Studio spaces in Austin are often visual indexes of the dozens of artists who have worked there over time. Paint marks every surface from ceiling to floor, walls are pock-marked with holes from nails and tacks – "character" accretes. Rarely, then, does an artist get the opportunity to move into a newly built space. Yet this is precisely the situation for painter Rebecca Rothfus, who is among the first occupants of Big Medium's studio complex, Canopy. "For me, it was perfect because my artwork has always been clean and neat, and so it was fitting," says Rothfus. "There is a door you can close. There are clean walls. It's a controlled environment, and that's fantastic for me." That control shows up in Rothfus' cutouts and drawings on paper – crystalline landscapes in rolling, vibrant hues. The artist, who teaches art to kids part time, is demure regarding her skill at making cutouts, yet in a few short cuts of the X-Acto knife, Rothfus creates stunning three-dimensional images.
Rebecca Rothfus: Prior to being in this space, I was in my house, which was great; I could walk around, do laundry, and make art. But also I got lost in the mix of the art community; I felt isolated. When I heard through a friend that Big Medium was creating the space, I went on one of the site visits – when Canopy wasn't yet built. It was studs and construction workers. We had to wear hard hats. Shea [Little] answered all our questions – talk about visual people trying to communicate! I decided at that moment I wanted to be a part of the community. Especially seeing the people who were involved, people who were serious about their artwork and also a sense of community. Immediately when I moved into the space, people started to have studio visits with one another. We had a little tour, popping into each studio as a group. There's a lunch group ....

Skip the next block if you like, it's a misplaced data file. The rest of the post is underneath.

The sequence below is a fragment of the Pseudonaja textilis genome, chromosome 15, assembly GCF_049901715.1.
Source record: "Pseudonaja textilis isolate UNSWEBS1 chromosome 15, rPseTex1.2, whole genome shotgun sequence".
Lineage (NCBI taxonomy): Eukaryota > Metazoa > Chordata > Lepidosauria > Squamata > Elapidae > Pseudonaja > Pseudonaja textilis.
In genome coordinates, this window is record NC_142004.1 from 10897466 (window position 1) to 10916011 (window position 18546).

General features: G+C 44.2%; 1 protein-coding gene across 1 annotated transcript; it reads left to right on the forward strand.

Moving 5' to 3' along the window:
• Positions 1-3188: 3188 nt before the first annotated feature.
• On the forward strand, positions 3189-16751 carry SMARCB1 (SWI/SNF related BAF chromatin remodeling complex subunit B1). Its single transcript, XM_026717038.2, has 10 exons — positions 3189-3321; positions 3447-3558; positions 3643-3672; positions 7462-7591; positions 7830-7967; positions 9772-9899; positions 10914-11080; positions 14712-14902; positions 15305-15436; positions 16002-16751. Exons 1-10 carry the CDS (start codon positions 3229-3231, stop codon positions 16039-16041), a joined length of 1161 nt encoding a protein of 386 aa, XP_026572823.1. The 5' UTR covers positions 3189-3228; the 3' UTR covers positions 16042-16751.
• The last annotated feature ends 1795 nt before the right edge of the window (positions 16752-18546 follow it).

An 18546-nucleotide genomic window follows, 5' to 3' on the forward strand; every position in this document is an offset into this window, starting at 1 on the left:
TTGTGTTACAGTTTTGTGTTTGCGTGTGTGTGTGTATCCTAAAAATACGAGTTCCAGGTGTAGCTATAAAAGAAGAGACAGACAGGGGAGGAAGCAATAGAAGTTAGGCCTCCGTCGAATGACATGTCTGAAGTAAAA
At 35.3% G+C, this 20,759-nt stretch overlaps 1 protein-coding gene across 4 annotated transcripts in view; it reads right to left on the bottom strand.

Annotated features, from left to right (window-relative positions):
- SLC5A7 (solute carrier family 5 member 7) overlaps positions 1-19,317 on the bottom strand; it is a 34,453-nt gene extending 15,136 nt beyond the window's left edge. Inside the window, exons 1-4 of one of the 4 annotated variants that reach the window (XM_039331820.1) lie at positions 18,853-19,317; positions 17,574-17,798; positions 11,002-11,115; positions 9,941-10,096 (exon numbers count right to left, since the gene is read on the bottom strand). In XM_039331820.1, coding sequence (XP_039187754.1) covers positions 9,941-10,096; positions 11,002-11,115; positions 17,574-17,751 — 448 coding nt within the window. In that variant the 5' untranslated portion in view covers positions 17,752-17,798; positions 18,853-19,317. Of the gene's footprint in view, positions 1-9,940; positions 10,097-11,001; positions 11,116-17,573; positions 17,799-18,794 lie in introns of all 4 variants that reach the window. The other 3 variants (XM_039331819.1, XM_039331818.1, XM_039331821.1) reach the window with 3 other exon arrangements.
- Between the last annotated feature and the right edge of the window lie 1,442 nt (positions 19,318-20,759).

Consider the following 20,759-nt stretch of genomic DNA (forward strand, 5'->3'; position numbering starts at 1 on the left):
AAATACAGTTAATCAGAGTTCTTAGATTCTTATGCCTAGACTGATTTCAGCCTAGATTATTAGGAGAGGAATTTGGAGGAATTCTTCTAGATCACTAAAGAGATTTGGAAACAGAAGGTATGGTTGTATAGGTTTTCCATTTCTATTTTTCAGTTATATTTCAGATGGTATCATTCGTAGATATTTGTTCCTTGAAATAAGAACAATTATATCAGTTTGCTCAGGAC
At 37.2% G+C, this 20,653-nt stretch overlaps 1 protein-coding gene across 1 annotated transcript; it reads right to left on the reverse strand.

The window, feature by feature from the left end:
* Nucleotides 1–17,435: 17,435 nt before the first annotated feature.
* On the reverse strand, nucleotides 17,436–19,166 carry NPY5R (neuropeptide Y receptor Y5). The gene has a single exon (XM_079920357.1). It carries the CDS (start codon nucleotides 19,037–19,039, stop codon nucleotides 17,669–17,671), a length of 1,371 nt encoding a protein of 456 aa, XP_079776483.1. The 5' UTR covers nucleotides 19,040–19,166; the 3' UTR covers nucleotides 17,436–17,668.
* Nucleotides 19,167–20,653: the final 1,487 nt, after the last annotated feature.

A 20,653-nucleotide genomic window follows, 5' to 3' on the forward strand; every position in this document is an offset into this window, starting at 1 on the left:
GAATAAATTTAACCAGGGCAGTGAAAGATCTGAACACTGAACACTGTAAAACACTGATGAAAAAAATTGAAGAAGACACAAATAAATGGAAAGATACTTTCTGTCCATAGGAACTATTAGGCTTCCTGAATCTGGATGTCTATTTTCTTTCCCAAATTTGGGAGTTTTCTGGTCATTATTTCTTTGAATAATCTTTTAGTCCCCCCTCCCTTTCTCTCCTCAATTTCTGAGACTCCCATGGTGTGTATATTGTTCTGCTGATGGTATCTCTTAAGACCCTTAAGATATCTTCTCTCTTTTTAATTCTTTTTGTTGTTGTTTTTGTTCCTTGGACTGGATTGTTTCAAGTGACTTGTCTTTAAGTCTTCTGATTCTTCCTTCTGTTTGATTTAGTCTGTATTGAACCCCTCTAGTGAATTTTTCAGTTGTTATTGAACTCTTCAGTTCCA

Austin Chronicle: So it's become a real self-sustaining community?
RR: Yes. Definitely. Even during EAST [the East Austin Studio Tour], other artists in Canopy were walking around giving compliments. It's not a competitive space.
AC: Do you think that's because there are so many of you who have studios in Canopy – it's not just, say, five of you, competing for the same set of resources?
RR: That makes sense. And such a variety: Some make prints; others make crafts.
AC: How has this new space influenced your work?
RR: Well, there's more of it! But I think the relationship to other artists here really makes it more of a place for experimentation. With a swing of a door, I can be open for feedback or be closed off, and I like that option.
AC: What are important things to have in your studio? I see you've got books, and your rock collection. I'm sure everyone wants to talk to, about your rock collection.
RR: You can talk to my rock collection if you want!
AC: Whisper sweet things to it!
RR: You know who really likes the mineral collection? Kids, grown men, and hippie ladies! It's also important for me to have past work up. These works influence me and remind me of where I've been. Even if I'm changing, it's a nice reminder of "Hey, remember? You're capable of this, too!" It was interesting: During EAST, some people would come into my studio and ask if there were two artists in the space, because my older work looks somewhat different. But some people would come in and connect the dots. It was like an experiment.
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